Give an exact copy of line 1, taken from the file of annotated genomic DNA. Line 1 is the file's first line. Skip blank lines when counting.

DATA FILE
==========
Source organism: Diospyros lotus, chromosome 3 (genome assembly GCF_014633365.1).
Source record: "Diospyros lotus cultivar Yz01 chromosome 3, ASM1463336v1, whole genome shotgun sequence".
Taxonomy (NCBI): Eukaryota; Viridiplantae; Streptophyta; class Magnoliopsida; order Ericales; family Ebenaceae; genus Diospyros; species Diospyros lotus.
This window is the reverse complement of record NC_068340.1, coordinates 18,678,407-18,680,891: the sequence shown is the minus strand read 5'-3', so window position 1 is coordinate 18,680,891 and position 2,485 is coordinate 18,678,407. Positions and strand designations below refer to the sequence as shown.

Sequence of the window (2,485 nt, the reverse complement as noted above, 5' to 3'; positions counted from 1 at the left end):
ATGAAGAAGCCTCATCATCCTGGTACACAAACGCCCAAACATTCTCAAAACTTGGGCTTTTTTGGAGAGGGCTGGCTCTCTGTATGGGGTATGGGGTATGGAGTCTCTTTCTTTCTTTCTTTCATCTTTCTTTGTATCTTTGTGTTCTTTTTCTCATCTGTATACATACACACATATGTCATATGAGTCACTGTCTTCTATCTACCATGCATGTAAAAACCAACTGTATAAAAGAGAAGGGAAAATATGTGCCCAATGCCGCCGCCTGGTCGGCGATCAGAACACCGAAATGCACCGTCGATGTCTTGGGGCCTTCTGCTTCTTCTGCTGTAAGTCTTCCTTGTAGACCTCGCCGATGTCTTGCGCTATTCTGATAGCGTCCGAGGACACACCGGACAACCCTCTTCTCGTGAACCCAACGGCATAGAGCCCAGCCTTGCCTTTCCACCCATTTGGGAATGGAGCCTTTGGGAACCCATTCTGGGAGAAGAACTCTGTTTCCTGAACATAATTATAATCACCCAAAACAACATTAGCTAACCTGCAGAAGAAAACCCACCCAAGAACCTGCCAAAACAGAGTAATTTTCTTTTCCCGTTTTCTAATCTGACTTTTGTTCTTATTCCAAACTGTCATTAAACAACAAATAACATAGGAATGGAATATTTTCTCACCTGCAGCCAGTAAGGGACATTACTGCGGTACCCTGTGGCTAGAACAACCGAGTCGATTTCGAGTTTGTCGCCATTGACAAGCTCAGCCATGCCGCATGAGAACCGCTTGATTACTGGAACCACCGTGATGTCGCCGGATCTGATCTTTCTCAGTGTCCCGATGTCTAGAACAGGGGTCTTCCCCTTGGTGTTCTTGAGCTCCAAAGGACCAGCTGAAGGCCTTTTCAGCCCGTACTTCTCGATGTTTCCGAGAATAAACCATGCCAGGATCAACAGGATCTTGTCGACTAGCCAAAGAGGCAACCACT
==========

Source organism: Diospyros lotus, chromosome 3 (genome assembly GCF_014633365.1).